NWMI has notified the Nuclear Regulatory Commission of its intent to apply for a construction license. The Northwest Medical Isotopes radioisotope processing facility is an exciting announcement for Discovery Ridge. NWMI selected a site at Discovery Ridge due to its proximity to University of Missouri, efficient transportation logistics, and the region’s skilled labor. “We couldn’t be more pleased to be joining the business community of Columbia,” said Fowler.

ABOUT NORTHWEST MEDICAL ISOTOPES. Northwest Medical Isotopes, LLC was formed in 2010. Its mission is to assure a domestic, secure, and reliable source of molybdenum-­‐99 for medical diagnostics. Contact: Nicholas Fowler, (541) 223-­‐3112, nicholas.fowler@nwmedicalisotopes.com.

ABOUT SAMARITAN HEALTH SERVICES. Samaritan Health Services (SHS) is a founding member of NWMI. SHS is an Oregon based not-­‐for-­‐profit public benefit corporation that operates hospitals and ancillary care facilities in the mid-­‐Willamette Valley of Oregon and central Oregon Coast. Contact: Julie Manning, (541) 768-­‐5172 , juliem@samhealth.org.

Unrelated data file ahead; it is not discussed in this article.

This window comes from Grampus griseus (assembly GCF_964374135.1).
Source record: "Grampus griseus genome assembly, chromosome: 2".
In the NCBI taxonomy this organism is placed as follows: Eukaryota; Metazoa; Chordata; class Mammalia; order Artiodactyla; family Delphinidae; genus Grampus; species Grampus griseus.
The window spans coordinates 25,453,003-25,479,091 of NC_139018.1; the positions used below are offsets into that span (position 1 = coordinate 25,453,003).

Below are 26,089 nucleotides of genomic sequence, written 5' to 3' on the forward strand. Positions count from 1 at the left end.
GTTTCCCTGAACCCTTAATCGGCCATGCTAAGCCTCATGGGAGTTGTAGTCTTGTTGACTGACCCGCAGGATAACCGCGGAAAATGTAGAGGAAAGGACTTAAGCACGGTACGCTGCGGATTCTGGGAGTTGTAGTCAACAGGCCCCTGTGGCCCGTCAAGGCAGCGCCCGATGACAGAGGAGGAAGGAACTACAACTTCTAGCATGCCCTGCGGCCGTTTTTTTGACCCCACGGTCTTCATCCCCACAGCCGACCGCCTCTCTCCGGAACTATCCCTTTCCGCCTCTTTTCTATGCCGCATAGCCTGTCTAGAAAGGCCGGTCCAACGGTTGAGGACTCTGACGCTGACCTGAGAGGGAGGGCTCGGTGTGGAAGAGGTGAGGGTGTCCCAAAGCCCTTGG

ABOUT OREGON STATE UNIVERSITY. Oregon State University is a founding member of NWMI. Oregon’s leading public research university, with $263 million in external funding in the 2013 fiscal year, Oregon State’s impact reaches across the state and beyond. Contact: Steve Clark, (541) 737-­‐ 3808, steve.clark@oregonstate.edu.

ABOUT DIGNITY HEALTH. San Francisco-based Dignity Health is a major investor in NWMI. Dignity Health is one of the five largest health systems in the nation. It operates hospitals and ancillary care facilities in 21 states. Contact: Lauren Davis, (415) 438-­‐5650, lauren.davis@dignityhealth.org.

ABOUT DISCOVERY RIDGE. Discovery Ridge Research Park is a 550-­‐acre master planned development focused on new technologies and University of Missouri relationships located in Columbia on State Highway 63 south of Interstate 70. Contact: Stephan Lauzier, (573) 882-­‐6756, lauziers@umsystem.edu.

ABOUT TALENTS ISOTOPES FUNDS. Cheever Capital Management is the general partner of the Talents Isotopes Funds, a major investor in NWMI. Contact: Milton Cheever, (541) 791-­‐7200, milt@cheevercapitalmgmt.com.